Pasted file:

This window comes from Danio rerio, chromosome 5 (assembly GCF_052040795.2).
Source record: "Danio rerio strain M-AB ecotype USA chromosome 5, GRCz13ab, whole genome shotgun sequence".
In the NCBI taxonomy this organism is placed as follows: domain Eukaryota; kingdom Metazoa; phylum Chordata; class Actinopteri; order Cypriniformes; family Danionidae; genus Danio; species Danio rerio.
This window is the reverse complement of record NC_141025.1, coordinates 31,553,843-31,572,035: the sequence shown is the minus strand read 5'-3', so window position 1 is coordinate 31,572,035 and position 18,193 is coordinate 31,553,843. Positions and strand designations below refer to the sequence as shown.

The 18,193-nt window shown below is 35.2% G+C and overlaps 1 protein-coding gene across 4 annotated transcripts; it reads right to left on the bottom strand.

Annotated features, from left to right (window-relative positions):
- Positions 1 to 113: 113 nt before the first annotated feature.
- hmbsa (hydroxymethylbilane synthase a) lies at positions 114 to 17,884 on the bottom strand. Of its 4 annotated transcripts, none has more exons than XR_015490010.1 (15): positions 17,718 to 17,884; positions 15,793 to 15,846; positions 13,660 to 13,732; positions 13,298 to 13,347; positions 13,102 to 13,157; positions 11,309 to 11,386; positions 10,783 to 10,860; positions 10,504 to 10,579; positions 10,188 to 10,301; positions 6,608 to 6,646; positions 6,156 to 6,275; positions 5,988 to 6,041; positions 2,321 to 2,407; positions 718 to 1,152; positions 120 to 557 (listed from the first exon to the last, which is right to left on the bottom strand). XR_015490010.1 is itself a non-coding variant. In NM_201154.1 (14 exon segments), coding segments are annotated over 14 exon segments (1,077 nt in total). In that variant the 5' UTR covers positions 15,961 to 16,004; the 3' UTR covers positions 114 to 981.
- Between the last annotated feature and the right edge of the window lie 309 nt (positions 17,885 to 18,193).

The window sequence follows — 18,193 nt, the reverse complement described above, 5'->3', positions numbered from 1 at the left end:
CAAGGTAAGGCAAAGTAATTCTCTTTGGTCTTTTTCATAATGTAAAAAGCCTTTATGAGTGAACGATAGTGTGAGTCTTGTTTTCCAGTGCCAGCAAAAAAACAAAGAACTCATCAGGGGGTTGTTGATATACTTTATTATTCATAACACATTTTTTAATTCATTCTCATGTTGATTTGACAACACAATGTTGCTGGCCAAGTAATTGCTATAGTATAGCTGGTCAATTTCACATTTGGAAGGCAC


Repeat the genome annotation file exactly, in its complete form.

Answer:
This window comes from Danio rerio, chromosome 5 (assembly GCF_052040795.2).
Source record: "Danio rerio strain M-AB ecotype USA chromosome 5, GRCz13ab, whole genome shotgun sequence".
In the NCBI taxonomy this organism is placed as follows: domain Eukaryota; kingdom Metazoa; phylum Chordata; class Actinopteri; order Cypriniformes; family Danionidae; genus Danio; species Danio rerio.
This window is the reverse complement of record NC_141025.1, coordinates 31,553,843-31,572,035: the sequence shown is the minus strand read 5'-3', so window position 1 is coordinate 31,572,035 and position 18,193 is coordinate 31,553,843. Positions and strand designations below refer to the sequence as shown.

The 18,193-nt window shown below is 35.2% G+C and overlaps 1 protein-coding gene across 4 annotated transcripts; it reads right to left on the bottom strand.

Annotated features, from left to right (window-relative positions):
- Positions 1 to 113: 113 nt before the first annotated feature.
- hmbsa (hydroxymethylbilane synthase a) lies at positions 114 to 17,884 on the bottom strand. Of its 4 annotated transcripts, none has more exons than XR_015490010.1 (15): positions 17,718 to 17,884; positions 15,793 to 15,846; positions 13,660 to 13,732; positions 13,298 to 13,347; positions 13,102 to 13,157; positions 11,309 to 11,386; positions 10,783 to 10,860; positions 10,504 to 10,579; positions 10,188 to 10,301; positions 6,608 to 6,646; positions 6,156 to 6,275; positions 5,988 to 6,041; positions 2,321 to 2,407; positions 718 to 1,152; positions 120 to 557 (listed from the first exon to the last, which is right to left on the bottom strand). XR_015490010.1 is itself a non-coding variant. In NM_201154.1 (14 exon segments), coding segments are annotated over 14 exon segments (1,077 nt in total). In that variant the 5' UTR covers positions 15,961 to 16,004; the 3' UTR covers positions 114 to 981.
- Between the last annotated feature and the right edge of the window lie 309 nt (positions 17,885 to 18,193).

The window sequence follows — 18,193 nt, the reverse complement described above, 5'->3', positions numbered from 1 at the left end:
CAAGGTAAGGCAAAGTAATTCTCTTTGGTCTTTTTCATAATGTAAAAAGCCTTTATGAGTGAACGATAGTGTGAGTCTTGTTTTCCAGTGCCAGCAAAAAAACAAAGAACTCATCAGGGGGTTGTTGATATACTTTATTATTCATAACACATTTTTTAATTCATTCTCATGTTGATTTGACAACACAATGTTGCTGGCCAAGTAATTGCTATAGTATAGCTGGTCAATTTCACATTTGGAAGGCAC